Boredom always precedes a period of great creativity. – Robert M. Pirsig
A client and I were having a discussion about how he’s prone to having periods high productivity followed by not so productive ones. It’s something he’s come to accept about himself and it isn’t a major issue. However, lately he’s been trying to combat boredom while touring and it’s something he’s grown tired of.
I can totally relate to that. The same kind of feeling would hit me while getting to the next level in my career or place. Basically just playing the waiting game. Sometimes you were in places where you didn’t have access to the distractions and comforts of home. This would be dealt with by finding a party or just accepting boredom and going to sleep.
I shared some things that worked for me to pass the time productively. Reading books, asking yourself 100 questions, picking 2 objects and finding as many uses for them as possible etc.
Somehow, I realized I could create some serious fun just by playing with thoughts. This was what I was explaining to him and I could see that childlike grin come upon his face. It’s weird that we forget how we used that creativity to come up with our own fun. It’s really wonderful when you regain that sense of play and connect with that inner child.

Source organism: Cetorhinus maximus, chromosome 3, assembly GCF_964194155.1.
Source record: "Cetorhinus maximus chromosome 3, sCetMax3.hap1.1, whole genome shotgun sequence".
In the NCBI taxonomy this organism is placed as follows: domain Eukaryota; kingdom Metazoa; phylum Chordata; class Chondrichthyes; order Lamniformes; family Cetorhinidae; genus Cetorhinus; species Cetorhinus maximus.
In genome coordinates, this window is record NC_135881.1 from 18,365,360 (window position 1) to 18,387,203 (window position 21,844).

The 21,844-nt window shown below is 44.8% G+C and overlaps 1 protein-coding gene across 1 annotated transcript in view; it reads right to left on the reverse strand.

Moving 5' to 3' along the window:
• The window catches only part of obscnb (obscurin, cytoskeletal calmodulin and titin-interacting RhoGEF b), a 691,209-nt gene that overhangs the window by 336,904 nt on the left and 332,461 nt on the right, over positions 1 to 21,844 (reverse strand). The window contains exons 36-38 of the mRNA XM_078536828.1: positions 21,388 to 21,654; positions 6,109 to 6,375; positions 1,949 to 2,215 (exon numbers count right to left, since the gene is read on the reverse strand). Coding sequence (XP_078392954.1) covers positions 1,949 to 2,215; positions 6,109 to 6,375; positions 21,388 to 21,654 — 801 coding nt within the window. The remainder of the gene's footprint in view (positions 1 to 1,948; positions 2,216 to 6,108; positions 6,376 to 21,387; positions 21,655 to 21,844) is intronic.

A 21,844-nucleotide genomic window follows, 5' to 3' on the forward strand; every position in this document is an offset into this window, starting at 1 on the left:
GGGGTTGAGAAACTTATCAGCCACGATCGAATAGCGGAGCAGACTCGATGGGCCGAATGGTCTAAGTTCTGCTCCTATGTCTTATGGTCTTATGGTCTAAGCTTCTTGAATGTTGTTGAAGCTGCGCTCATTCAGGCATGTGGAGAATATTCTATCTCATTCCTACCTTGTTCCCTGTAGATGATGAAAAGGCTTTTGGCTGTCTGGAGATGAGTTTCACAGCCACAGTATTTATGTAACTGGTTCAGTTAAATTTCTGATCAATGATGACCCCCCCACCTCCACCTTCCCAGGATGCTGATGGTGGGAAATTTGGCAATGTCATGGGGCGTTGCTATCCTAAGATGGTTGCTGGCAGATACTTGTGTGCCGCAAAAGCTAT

A while ago I came across the japanese art of “chindōgu”. The translation would mean “strage tool” but the english term became “unuseless”. It’s basically the art of creating solutions everyday problems.
However, the solutions create so many new problems (embarrassment being a big one!) that they just aren’t useful. Hence, “unuseless”.
Playing games like this with your mind is pure stupid fun but at the same time it’s a highly productive use of our time. It’s like exercise for the mind and we never know when we just might stumble across something that’ll lead us to the next big insight!
When you pay attention to boredom it gets unbelievably interesting. – Jon Kabat-Zinn